Sunday April 18, 2021. 85 new bids of 7 species; 32 recaps. New species: Blue Jay, Golden-crowned Kinglet, Northern Cardinal, and Yellow Palm Warbler. Bird of the day was Black-capped Chickadee with 77 new bands.

The march of the chickadees continued unabated today, with flock after flock making their way east to west down the hedgerow, from the driveway towards Rose’s Marsh. We cautiously opened only 2/3 of our nets at sunrise, and the first three nets runs were relatively quiet. We were encouraged to be able to open the back net lanes but almost as soon as we did so, the maurading hoardes appeared and we were kept busy for the next several hours. They quieted down again shortly before we were set to close – a bit of consideration we appreciated quite a lot.

Yellow Palm Warbler

Although the dee-dees continue to be the big story, we did have a delightful visit from an early Palm Warbler. Palms breed in the boreal forests of Canada, and spend the off-season in Florida and the Gulf Coast, the Caribbean, and teh Yucatan Penninsula. There are two subspecies that move through our area. The Western Palm Warbler is the most common, and we’ll see them in good numbers next month. The name “Western” in this case may sound misleading, but they are definitely western in comparison to the other subspecies we sometimes see. The Yellow Palm Warbler usually migrates on a path much closer to the Atlantic coastline, and they tend to migrate earlier than their Western counterparts. When we get really bright yellow Palm in early spring, we know we have something unusual!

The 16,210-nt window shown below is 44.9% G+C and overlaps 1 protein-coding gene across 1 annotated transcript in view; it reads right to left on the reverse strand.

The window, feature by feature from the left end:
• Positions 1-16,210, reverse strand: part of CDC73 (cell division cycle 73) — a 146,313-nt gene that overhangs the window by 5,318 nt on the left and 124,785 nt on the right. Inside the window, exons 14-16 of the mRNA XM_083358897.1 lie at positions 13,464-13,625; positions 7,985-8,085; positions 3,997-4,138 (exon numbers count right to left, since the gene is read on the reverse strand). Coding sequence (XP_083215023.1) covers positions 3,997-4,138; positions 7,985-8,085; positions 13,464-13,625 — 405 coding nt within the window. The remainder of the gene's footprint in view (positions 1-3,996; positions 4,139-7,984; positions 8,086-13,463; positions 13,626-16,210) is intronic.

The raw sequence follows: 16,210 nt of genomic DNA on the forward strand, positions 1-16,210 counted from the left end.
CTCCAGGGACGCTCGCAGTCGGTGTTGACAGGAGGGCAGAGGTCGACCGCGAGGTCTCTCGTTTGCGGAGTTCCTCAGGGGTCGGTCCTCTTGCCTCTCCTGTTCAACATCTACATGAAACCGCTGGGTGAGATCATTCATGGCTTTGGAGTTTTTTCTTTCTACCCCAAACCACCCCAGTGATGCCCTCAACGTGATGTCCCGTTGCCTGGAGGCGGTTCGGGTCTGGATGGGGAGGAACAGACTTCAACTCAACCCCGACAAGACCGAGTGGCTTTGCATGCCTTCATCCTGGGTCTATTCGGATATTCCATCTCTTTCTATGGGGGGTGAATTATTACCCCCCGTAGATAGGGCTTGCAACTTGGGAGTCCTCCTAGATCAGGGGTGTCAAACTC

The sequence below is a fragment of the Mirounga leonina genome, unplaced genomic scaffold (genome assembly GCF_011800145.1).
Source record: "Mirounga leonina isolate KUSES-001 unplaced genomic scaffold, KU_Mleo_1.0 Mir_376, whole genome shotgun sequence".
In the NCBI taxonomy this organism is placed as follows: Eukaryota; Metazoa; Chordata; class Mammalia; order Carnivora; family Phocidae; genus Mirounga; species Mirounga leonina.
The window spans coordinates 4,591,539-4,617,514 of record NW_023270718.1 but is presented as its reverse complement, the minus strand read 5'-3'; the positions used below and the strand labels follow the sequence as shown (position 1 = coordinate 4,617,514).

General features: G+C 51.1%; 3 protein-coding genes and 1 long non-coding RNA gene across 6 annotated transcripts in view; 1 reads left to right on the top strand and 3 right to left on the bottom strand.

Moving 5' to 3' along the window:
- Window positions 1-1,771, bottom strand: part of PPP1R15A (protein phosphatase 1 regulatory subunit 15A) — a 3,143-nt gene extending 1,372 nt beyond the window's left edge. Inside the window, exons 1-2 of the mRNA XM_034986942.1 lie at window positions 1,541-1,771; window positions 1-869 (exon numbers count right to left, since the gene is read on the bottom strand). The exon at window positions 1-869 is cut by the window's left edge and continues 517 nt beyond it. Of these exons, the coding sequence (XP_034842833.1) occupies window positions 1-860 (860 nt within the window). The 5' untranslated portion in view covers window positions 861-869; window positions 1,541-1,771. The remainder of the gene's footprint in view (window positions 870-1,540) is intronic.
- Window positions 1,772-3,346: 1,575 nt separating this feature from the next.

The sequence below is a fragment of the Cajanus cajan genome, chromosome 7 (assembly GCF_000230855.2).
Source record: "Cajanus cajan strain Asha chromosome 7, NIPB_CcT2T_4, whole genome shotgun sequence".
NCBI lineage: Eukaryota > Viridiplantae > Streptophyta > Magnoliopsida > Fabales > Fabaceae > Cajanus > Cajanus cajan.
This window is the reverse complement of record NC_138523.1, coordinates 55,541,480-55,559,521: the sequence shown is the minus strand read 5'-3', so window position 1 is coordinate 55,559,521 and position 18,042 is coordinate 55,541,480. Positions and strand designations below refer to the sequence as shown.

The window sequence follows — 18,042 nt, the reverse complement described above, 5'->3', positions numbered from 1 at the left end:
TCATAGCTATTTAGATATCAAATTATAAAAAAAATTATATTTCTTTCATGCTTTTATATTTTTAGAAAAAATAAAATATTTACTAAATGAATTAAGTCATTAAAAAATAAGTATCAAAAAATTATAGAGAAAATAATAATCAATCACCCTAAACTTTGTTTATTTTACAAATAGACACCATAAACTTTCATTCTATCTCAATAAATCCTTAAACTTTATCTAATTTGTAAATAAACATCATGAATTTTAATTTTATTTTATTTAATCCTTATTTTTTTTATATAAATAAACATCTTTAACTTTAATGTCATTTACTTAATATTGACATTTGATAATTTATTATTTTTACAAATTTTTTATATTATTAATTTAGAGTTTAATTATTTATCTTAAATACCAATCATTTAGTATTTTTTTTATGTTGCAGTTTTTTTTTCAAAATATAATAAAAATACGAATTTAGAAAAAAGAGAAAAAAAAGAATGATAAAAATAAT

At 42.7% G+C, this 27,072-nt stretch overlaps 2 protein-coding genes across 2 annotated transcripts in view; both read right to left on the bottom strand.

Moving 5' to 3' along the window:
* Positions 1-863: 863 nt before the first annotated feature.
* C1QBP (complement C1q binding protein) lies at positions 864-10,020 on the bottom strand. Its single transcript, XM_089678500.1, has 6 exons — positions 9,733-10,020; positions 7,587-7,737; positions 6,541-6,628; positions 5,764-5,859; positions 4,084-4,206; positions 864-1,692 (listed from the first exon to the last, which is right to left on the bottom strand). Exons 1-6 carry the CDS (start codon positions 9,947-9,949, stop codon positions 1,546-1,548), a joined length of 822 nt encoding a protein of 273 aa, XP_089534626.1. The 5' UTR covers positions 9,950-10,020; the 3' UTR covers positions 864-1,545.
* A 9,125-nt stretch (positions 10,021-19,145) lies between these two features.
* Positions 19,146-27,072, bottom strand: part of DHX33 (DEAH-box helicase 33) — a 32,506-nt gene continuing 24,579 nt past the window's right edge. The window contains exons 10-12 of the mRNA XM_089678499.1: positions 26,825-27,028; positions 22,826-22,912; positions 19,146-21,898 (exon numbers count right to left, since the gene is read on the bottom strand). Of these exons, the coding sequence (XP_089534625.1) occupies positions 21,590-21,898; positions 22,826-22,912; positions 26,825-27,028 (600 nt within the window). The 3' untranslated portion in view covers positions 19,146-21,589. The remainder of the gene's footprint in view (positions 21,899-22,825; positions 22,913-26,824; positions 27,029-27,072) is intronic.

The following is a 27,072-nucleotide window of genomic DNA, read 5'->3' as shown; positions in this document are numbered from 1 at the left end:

Thanks much to today’s awesome crew. Barb W. has been a lynchpin of the Sunday crew for many years, and she is joined by Lydia and Cindy C. as our experienced anchor team. After a pandemic hiatus, Danielle and Robert returned to the station today, and we welcomed new crew member Jules. With three high-school students and three moms now staffing our Sundays, this is a young but incredibly talented crew.

— Andrea Patterson